GEOGRAPHICAL AND HISTORICAL INTRODUCTION
This is the more descriptive of two introductions to the geography of North Staffordshire. The other (intro) is more photographic, an introduction to the general layout of the area and to the scenery.
The GENUKI web site has some very useful information and links to many other sources of information. Some of the lists are organised by counties, such as Staffordshire.
It is impossible to understand the nature of Methodist or any other Church history in such an area without some geographical and historical background.
The main industries at present are agriculture and tourism. However, for many centuries other industries such as mining were very important. There are still the remains of many old mine workings, such as the lead mines of Ecton.
Ecton today is just a few houses and a scar of rubble on the hillside. 200 years ago, it was a thriving community.
The limestone was itself an important resource for industry. Froghall Warf, on a canal extension, was important for the lime kilns which produced high quality lime. Today, it is just another tourist attraction.
Coal mining was another important industry. While the more extensive mining areas are south of Stafford, chiefly the Black country and near Cannock, there were some coal seams reported in the hills not far south of Buxton. There is an interesting little mining museum at the Valley Heritage Centre, Hednesford.
The 18th Century, which was the century of the beginnings of Methodism, also saw the beginnings of the Industrial Revolution.While James Watt was perfecting a steam engine, James Brindley in Leek and Richard Arkwright in Cromford (just across the border in Derbyshire) successfully used water power for their mills. (See the Cromford Mill and Arkwright Society web sites)
Up to the 20th Century, agriculture was very labour-intensive. For example, hay was cut by hand, turned by hand, and gathered by hand.
Horse drawn carts were used to transport the hay from the fields. I think the picture of sowing by hand is of my great-grandfather, while a farm worker guides the horse drawn plough.
By the end of the century, mechanisation had displaced the labour. One man can now do the work of many. So the active population of the countryside has declined, with alternative jobs being more town based. The effect has accelerated in the 1990's with many farms getting out of milk production. (The reasons are outside of my brief.)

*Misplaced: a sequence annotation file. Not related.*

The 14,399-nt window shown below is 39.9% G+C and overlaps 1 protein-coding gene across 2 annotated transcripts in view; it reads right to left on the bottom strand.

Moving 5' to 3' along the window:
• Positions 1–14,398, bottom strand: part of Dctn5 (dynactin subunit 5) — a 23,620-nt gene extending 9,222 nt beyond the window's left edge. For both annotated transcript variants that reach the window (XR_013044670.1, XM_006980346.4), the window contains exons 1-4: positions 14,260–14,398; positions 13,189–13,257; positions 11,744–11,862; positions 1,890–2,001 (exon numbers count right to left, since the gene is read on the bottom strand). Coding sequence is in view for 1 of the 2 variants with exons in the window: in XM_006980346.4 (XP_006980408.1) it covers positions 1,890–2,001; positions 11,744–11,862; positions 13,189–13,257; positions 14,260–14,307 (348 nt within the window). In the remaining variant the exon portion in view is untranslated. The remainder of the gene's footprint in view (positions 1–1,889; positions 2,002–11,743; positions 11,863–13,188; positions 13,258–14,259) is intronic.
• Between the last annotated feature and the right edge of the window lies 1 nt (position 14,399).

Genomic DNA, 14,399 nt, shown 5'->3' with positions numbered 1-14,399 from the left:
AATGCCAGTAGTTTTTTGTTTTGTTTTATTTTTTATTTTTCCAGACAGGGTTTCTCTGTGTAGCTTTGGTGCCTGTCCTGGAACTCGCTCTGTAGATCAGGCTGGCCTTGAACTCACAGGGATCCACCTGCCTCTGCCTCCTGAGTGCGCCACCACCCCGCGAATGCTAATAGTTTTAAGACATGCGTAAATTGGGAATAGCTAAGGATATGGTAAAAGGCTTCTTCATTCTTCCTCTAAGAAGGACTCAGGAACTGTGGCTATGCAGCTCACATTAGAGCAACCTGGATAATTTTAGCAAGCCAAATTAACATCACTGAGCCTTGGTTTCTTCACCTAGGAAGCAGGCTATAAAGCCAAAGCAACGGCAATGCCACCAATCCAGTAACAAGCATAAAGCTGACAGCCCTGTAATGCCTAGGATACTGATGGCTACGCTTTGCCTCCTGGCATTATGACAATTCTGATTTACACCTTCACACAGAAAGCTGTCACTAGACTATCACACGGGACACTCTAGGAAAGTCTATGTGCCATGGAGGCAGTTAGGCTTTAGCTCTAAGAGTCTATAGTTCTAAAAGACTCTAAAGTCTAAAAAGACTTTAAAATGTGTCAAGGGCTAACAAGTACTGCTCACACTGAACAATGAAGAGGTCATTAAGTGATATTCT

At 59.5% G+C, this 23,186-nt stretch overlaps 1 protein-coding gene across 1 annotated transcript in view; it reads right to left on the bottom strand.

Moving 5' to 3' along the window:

The local village school was an important part of the community. The children could not usually travel further than to a neighbouring village. The picture is of Lea Marston Girls School, Warwickshire, showing the two teachers and some of the girls (including my grandmother) about 1900 or just after.
In fact, Britain is regarded as being "urbanised" from about 1850. That is, the percentage of the population living in towns and cities overtook the rural population for the first time. Since then, the trend has accelerated.
At the same time, transport has changed. In the 19th Century, if you could not get to a Church or Chapel no more than half an hour's walk away, it was not very practical to attend a Sunday Service. Now we take it for granted that most people can travel 10 miles to Church with no problem.
Need for Many Chapels
Consider the typical farm worker, often with no other transport than walking. After milking the cows and attending to other livestock, they would have lunch and then go to afternoon meetings at the local chapel. They would then have to walk back to the farm in time for the afternoon milking and other farm duties. Especially in winter, a two mile walk to the chapel would be as far as most people could manage in the available time.
The proliferation of small Chapels during the 19th Century, therefore, met a real need. The rural population was much larger than today, and very much less mobile. Groups of early Methodists, meeting in their homes, built the meeting places - originally Preaching Houses - they needed for their meetings. The Methodist Societies had come into existence as a result of the preaching of various Methodist evangelists who travelled from Leek and the Potteries. (The Methodist message)
Thus the area covered by the Wetton And Longnor Methodist Circuit actually had more than the 10 Chapels which were in use in the 1960's. 1962 Circuit Plan
Rewlach is really just one farm amongst a few scattered farm houses between Brund and Reapsmoor. But the Chapel was built to seat 100, and was still well attended in the 1950's. It closed in 1999.
Comment on Life Expectancy
Oficial figures for average ages of death in 1842 are interesting for comparison with Rural North Staffordshire and with some of the family trees elsewhere on this site.
Average Ages of Death in 1842
Farmers and Tradesmen
Mechanics and Labourers
I shall have to look at the data for 1842, but in general the typical life of those in the family trees published elsewhere is significantly longer. However, most of these are for people born rather than dying around 1842. Hugh Bourne, for example, died in 1852 aged 80.
On the changes in agriculture and village life during the 20th Century,
Alec Gilman's WETTON
this is the remeniscences of a farmer, Alec Gilman, born 1923, who grew up in Wetton village.
this is the story of Gerty Mellor, of Hollinsclough.
Copyright position Home list of documents List of Chapels Top
First draft September 2000